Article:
But her speech noticeably lacked a necessary authenticity.

She expressed no understanding of the Cherokee culture, no experience of life on a reservation, no understanding from a personal point of view of the Native American experience. Her professional accomplishments from a hardscrabble life in Oklahoma are to be admired, but she expressed nothing about a Cherokee experience despite having claimed that heritage throughout most of her professional career.

The most personal experience she provided was remembering her family's pride in her three brothers when they joined and served the military and how veteran care must be improved.

When U.S. Senator Amy Klobuchar spoke to the forum, she shared an experience. As a lawmaker, she toured a dilapidated high school on the Leech Lake Ojibwe Reservation in northern Minnesota with then fellow Senator Al Franken. The two combined to make sure the school was rebuilt.

“The Leech Lake School was one of the saddest tribal schools that I visited,” Klobuchar recounted of a visit to the Bug-O-Nay-Ge-Shig school. “I will never forget walking into that school and seeing hanging light fixtures, seeing discolored ceiling panels because of water coming through the roof. It smelled of mold. There was mold in the corner. There were rats. I tripped on the school floor because it was buckling. No children should go to a school like this.”

When former U.S. Housing and Urban Development Secretary Julian Castro spoke to the forum, he told of a visit to the Pine Ridge Reservation in South Dakota. He said the visit showed him vividly the experience of the Lakota.

“I saw twelve or thirteen people living in small home, and another that had seventeen people living in, including two families. Their room, so to speak, was separated by a bedsheet. That was their divider,” said Castro, who also has forwarded a plan for improving the housing on reservations and guaranteeing tribal sovereignty and protecting Indigenous women.

“During the time that I was there, I heard about, and then I learned in other communities as well, the fact that for so many indigenous communities, the housing stock is old, it's still an outdated, falling apart.”

When Senator Kamala Harris spoke she reminded the forum of her experience with Indian Child Welfare Act, now under legal attack by the attorneys general in Texas and Louisiana.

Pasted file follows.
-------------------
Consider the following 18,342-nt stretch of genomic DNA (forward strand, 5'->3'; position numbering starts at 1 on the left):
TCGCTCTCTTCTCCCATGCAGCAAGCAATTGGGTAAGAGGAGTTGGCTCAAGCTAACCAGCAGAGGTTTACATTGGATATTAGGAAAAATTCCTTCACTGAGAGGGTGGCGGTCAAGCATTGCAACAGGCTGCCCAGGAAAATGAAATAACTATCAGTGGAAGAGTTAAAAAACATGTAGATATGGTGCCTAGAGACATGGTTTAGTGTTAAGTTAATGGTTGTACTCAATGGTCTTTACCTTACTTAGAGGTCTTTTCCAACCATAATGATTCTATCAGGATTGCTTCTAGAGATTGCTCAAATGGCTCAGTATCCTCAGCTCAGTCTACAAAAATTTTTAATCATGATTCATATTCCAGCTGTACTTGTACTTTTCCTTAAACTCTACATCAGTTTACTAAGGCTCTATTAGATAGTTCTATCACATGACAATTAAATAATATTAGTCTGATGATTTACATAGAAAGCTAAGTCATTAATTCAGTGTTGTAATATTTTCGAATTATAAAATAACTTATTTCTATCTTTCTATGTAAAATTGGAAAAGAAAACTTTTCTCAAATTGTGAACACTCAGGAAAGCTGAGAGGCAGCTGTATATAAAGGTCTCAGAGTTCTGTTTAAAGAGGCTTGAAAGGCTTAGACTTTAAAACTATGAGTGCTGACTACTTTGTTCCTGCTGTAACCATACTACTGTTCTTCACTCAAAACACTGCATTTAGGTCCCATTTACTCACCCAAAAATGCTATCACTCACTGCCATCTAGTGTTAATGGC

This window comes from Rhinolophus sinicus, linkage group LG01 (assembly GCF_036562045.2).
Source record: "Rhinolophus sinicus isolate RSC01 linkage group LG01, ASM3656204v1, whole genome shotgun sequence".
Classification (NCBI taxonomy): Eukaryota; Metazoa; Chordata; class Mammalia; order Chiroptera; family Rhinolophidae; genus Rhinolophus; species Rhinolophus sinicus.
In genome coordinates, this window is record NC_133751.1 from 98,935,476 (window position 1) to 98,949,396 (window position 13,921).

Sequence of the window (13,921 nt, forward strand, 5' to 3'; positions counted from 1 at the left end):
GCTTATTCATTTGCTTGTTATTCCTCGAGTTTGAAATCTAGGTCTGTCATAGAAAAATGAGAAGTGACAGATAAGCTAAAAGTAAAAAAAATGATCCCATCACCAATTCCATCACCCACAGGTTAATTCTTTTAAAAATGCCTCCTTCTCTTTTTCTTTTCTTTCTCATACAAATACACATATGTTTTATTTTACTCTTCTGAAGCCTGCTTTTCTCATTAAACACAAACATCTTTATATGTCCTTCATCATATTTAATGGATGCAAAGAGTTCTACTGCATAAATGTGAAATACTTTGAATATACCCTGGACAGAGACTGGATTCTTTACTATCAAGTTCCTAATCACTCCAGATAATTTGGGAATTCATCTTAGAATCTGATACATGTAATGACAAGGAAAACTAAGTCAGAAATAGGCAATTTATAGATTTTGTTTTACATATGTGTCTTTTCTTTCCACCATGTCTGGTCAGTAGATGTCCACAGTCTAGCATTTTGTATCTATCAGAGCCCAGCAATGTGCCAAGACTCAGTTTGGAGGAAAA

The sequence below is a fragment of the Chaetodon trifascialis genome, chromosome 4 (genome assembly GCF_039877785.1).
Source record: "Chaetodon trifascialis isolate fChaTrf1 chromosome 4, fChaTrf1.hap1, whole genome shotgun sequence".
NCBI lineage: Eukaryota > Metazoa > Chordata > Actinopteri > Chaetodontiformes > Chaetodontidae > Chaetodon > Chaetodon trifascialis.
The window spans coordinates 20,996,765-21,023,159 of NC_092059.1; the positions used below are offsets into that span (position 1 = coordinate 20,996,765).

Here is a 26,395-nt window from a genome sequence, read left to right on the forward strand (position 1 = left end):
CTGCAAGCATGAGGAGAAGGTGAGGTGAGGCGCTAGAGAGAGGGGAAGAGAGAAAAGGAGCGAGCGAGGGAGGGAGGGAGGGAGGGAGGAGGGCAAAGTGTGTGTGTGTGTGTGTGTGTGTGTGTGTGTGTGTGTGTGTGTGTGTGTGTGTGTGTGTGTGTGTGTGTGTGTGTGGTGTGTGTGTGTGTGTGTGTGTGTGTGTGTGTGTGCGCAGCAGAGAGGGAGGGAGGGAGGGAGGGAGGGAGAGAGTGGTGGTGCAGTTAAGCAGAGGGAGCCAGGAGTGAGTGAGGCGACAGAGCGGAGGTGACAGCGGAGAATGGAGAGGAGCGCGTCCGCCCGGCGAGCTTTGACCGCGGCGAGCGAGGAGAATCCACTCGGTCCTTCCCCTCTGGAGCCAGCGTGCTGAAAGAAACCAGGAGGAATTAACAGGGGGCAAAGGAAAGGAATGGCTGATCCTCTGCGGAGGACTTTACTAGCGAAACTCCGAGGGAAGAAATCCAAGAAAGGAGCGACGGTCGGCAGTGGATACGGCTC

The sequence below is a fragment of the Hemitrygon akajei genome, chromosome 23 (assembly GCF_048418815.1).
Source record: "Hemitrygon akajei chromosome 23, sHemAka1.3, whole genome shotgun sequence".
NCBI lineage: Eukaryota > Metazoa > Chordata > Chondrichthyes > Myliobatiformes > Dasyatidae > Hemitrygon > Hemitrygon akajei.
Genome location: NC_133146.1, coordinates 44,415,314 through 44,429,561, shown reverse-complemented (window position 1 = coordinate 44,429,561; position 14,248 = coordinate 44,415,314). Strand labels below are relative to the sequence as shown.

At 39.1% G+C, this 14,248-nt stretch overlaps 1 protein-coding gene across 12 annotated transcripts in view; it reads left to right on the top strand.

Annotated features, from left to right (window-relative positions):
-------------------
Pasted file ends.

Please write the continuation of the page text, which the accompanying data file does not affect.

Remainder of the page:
“As attorney general I looked at this issue and other issues involving children as a civil rights issue,” she said. “This is a fundamental issue. Children of the tribes must confront a variety of issues as we determine how and where these children enter the foster care system. They should not be lost in the system. These children deserve to have their connection to their tribe preserved.”

With the Democratic presidential campaigns now entering the autumn prelude before the beginning of primary and caucus season begins, Warren’s campaign is expected now to run into more turbulent waters as she becomes a target for her opponents as a result of her growing support among Democratic activists.

She has allowed the heritage issue to continue as her most vivid weakness because she couldn’t apologize to the people hurt the most by it.

Tom Witosky, a citizen of the federally-recognized Cherokee Nation headquartered in Tahlequah, OK, retired from the Des Moines Register in 2012 after 33 years of investigative reporting of Iowa politics, sports, and business. He is also the co-author of Equal Before the Law, How Iowa led Americans to Marriage Equality.

Top image: Photo by Tom Witosky of Old Capitol, the original Cherokee National Capitol building, which is now the Cherokee National History Museum. Completed in 1869, the Capitol building served as the center of Cherokee governmental affairs until 1907, when Oklahoma became a state.